With so many historical events happening simultaneously over the past year, we’ve all had difficulty processing and coping with the constant change, uncertainty, and chaos. Some of the most impacted individuals in our community are our students. Entire social structures, part-time jobs, daily activities, hobbies, and pastimes have been either reimagined in a digital format or completely eradicated. Luckily, our students don’t have to cope or come to terms with these changes on their own, they have the support of each other, our staff and faculty, in particular, the support of our counseling department.
From a student’s first year at SJND to the student’s last year, the counseling department is a constant factor in their daily school life. Each student is assigned one counselor who stays with them throughout their academic career. By keeping our student counselor ratio at a low 1:112 (the national average is 1:500), we are able to give more individualized and focused attention on the student’s needs. Our counselors help empower our students to pursue their dreams, from helping them explore their passions and excel academically, to guiding them through the college selection process, each student is given the tools they need to succeed.
What makes SJND’s counseling team distinctive is the individualized care given to each student. For example, our College Counselor, Allison Yee, meets with each grade 12 student individually over the first three months of the school year, and this year was no different. Counselors are always available to our students via chat, or by popping by their offices during in-person learning.
When we first entered into distance learning in March 2020, the counseling department faced uncharted territory and wasn’t sure what to expect. Lauren Sabia, academic counselor and associate director, notes that while “counseling through online video meetings has presented new challenges, it is nonetheless very rewarding and helpful for the students.” In fact she’s found that it is “easier for students to attend counseling meetings during distance learning, and they also appreciate and enjoy the opportunity to simply chat and check in about life more.”
Not all of our students have privacy at home and that leads to many of them being unable to talk freely, instead they rely on chatting with their counselor via Google Chat or Zoom. It can also be difficult to read body language while conducting an online session. This is why many of our counselors have purposely made the effort to be more present, turning on their cameras, and making sure each “session is a conversation, hopefully with me talking only a fourth of the time or less,” says John Gunty, director of counseling.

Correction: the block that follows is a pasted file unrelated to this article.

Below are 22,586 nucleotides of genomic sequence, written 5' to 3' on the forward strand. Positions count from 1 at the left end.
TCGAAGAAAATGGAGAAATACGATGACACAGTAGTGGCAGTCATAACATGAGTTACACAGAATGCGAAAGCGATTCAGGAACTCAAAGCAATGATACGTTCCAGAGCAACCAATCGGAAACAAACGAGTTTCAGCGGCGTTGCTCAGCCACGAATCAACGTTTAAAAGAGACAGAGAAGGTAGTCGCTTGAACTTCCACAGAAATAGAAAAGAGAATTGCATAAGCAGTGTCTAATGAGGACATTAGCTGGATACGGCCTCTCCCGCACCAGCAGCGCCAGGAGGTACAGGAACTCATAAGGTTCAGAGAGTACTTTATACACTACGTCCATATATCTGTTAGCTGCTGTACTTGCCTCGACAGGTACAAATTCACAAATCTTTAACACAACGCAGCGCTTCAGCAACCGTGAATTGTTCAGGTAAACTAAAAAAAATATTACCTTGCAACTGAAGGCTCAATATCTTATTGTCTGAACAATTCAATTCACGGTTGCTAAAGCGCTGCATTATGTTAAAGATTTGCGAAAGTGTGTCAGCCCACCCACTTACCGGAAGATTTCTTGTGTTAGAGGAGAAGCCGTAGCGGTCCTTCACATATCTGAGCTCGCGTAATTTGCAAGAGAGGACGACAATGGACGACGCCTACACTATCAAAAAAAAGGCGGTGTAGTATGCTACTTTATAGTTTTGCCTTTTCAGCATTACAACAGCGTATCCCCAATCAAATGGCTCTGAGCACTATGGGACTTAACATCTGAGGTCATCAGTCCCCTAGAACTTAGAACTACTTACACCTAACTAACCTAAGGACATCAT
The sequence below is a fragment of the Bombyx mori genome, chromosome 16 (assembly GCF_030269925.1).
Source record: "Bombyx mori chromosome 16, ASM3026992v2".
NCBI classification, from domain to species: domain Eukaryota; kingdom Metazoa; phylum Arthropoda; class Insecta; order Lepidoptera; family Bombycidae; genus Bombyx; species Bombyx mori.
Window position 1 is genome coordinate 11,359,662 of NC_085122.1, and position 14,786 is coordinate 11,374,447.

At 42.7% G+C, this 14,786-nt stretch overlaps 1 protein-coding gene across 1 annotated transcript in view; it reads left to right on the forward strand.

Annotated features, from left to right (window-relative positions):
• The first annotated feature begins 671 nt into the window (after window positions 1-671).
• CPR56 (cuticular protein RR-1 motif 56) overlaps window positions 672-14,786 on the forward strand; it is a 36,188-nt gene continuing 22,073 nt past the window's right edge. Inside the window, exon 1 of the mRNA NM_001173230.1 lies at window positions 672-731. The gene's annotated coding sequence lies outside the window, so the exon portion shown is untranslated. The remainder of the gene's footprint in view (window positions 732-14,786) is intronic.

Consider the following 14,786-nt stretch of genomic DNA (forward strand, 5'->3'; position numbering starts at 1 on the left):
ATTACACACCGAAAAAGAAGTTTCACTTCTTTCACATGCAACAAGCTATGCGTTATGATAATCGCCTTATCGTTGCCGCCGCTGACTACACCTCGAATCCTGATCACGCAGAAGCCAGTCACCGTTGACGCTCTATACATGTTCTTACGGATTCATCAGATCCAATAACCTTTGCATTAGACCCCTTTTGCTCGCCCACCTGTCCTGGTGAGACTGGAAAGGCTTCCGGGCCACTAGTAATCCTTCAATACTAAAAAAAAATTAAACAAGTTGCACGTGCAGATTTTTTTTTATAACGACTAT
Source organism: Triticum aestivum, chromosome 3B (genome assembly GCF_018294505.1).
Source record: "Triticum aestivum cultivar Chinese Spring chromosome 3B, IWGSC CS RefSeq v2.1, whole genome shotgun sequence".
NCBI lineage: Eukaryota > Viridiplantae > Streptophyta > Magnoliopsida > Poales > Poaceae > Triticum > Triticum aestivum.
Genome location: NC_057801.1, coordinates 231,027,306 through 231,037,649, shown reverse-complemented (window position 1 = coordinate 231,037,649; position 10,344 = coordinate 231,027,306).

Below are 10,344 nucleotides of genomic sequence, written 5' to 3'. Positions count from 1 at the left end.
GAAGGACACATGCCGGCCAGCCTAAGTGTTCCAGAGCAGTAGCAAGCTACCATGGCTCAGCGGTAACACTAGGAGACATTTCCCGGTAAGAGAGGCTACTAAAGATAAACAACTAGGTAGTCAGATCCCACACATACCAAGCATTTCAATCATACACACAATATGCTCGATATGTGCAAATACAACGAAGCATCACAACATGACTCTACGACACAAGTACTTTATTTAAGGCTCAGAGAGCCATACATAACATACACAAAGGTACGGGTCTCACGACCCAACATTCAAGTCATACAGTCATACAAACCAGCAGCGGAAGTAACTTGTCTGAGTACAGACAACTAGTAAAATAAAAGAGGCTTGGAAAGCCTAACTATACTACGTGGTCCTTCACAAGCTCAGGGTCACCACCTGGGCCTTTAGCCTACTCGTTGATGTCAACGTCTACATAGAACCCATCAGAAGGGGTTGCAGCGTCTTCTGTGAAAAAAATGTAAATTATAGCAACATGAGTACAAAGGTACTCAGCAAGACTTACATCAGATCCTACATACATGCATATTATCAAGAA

The most challenging thing for our students during distance learning has been the lack of social interaction. Maryanne Stehr, learning services counselor, laments that “it is difficult to see kids separated from the one thing that really feeds them at this developmental stage- their peers. They are so busy unconsciously separating themselves from their parents/families at this stage that their peers are everything to them. Now instead of being with those peers, they are spending most of their time with the very people (parents/family) that they want to be with the least (even if they really love and respect them).”
How can students navigate this new learning environment while dealing with the loss of their in-person peer interactions? While each student is unique and what seems to aid them varies widely, John Gunty outlines the following factors for distance learning success:
The world has drastically changed, but it hasn’t stopped, and we have all had to adapt in order to continue growing and thriving.
“I try to remind our students of what someone early on in the pandemic said to me–that we shouldn’t keep waiting for “after” or “when this is over” because our life is actually right now. This is life- just altered in many ways. We need to remember that things are not on hold and that what we do and don’t do during this time, this day, still matters.” –Maryanne Stehr